Consider a topological group $G$ (or smooth Lie group) and a topological space $M$ (or smooth manifold) and a group homomorphism $\phi:G\rightarrow Sym(M)$, where $Sym(M)$ is the symmetry group of M, i.e. the group of all homeomorphisms (or diffeomorphisms).

Now consider the map

$$\phi':G\times M\rightarrow M, (g,x)\mapsto \left(\phi(g)\right)(x).$$

I am wondering, if the map $\phi'$ is continuous (or smooth)?

I have recognized that if $G$ is a discrete group, then $\phi'$ is continuous. But I would like to know what happens in the more general case?!

Maybe one needs to impose more assumptions on $G,M$ etc. in order to make the map $\phi'$ continuous (smooth) like the case of discrete topology. But I'm not sure about that.

Best wishes

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    $\begingroup$ If $G$ has a topology or a Lie group structure, you need to invoke it. The action is continuous/smooth iff the map $G \to \text{Diff}(M)$ is continuous/smooth. Of course, you need to correctly interpret what a smooth map to $\text{Diff}(M)$ is. For this, look up "Frechet Lie group". I'm only considering here the case of $M$ a closed manifold. There are probably point-set topological problems if $M$ can be a messy space. $\endgroup$ – user98602 Aug 19 '15 at 14:20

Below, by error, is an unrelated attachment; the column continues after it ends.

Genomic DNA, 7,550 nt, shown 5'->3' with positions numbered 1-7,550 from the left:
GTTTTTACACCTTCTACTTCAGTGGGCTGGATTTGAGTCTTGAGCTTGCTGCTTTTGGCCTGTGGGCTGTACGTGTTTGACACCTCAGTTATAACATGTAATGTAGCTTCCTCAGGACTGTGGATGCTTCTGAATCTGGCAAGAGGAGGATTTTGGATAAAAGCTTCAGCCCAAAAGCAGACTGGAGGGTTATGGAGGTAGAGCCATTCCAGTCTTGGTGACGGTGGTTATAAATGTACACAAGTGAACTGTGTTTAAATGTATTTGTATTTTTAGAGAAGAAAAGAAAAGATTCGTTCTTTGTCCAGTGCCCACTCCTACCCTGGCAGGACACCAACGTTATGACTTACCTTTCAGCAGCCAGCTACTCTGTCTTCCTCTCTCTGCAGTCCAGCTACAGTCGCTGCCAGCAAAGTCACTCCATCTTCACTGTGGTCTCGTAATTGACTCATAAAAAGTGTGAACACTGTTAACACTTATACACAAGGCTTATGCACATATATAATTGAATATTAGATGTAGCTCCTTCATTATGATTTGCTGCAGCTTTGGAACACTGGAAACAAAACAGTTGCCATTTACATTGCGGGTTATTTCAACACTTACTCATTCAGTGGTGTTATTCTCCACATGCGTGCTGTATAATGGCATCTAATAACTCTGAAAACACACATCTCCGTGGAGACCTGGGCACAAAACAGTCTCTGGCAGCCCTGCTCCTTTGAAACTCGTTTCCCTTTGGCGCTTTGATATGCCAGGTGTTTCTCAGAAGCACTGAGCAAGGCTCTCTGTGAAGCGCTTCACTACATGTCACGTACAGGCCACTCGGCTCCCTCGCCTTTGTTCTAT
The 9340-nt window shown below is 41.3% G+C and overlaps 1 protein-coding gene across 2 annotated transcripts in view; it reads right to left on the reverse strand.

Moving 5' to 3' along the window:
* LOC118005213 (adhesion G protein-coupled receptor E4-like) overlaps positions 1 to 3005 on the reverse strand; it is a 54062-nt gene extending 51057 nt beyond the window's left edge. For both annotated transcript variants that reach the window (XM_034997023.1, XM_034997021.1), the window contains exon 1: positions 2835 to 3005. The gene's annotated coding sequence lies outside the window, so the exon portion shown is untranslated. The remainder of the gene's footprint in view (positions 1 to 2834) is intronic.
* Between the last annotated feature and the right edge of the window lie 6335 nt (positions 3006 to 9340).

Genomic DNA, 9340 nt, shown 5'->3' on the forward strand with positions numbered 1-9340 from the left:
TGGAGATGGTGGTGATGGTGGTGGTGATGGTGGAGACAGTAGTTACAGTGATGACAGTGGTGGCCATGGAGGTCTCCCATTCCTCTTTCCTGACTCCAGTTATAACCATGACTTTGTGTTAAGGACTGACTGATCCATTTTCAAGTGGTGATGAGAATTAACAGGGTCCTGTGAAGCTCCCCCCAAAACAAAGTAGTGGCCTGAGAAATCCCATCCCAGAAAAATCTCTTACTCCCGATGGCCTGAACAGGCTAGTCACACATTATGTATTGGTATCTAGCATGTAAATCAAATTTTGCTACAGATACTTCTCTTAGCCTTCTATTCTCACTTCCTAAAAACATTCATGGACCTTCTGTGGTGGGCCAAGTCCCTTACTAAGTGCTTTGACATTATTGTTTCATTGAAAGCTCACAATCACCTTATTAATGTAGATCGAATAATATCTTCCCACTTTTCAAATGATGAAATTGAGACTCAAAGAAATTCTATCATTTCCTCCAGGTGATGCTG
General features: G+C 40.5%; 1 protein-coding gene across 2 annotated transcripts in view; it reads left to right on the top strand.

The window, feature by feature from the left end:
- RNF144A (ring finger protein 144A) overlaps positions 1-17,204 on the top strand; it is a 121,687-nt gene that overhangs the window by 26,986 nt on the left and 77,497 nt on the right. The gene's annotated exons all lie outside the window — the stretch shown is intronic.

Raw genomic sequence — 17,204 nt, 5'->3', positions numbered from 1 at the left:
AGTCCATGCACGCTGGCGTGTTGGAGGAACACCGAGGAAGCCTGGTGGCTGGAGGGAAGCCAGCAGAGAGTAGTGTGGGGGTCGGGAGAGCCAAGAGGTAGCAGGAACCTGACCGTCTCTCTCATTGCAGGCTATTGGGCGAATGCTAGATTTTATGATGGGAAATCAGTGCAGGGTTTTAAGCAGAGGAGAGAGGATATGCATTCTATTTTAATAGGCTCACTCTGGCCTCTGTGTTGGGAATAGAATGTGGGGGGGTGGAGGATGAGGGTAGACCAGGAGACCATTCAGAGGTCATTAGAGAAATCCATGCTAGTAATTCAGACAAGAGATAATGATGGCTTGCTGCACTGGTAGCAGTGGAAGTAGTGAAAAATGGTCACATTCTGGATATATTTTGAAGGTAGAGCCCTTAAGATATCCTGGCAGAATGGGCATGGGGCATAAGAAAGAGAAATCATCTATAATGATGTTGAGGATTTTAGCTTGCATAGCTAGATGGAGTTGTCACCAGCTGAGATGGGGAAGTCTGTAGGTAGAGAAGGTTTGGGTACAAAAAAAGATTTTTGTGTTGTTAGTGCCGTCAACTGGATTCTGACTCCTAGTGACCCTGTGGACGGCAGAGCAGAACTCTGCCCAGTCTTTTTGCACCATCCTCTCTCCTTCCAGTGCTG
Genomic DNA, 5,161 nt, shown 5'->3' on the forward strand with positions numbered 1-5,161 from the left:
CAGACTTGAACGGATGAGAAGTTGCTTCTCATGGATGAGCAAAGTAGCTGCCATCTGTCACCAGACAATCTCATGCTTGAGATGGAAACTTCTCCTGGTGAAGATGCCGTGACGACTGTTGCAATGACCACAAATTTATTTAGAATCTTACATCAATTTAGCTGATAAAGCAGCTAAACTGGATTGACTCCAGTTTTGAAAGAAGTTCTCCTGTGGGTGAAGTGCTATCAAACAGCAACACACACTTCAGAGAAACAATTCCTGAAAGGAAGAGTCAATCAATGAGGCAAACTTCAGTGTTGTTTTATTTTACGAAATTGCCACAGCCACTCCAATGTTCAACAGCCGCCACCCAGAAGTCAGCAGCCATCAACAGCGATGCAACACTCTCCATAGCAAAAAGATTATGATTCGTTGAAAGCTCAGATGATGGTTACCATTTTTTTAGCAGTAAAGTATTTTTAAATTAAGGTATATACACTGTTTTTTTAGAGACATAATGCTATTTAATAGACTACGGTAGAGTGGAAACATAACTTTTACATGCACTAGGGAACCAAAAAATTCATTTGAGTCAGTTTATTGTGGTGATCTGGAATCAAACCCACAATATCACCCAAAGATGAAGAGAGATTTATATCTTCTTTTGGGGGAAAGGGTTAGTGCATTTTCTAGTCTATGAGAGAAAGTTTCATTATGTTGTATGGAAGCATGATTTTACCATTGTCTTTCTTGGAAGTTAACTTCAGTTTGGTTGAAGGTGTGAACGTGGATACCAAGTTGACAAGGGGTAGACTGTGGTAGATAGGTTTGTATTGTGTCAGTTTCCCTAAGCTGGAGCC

• $\begingroup$ Thanks for your comment! Do you know a reference where I can find a proof? $\endgroup$ – asd Aug 19 '15 at 14:28
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    $\begingroup$ Not off the top of my head. Try proving for $\text{Homeo}(M)$ in the continuous case. The relevant topology is the subset of $\text{Cont}(M,M)$ in the compact-open topology. This topology is essentially built for theorems like the above to be true, so you should be able to prove it yourself. $\endgroup$ – user98602 Aug 19 '15 at 14:34

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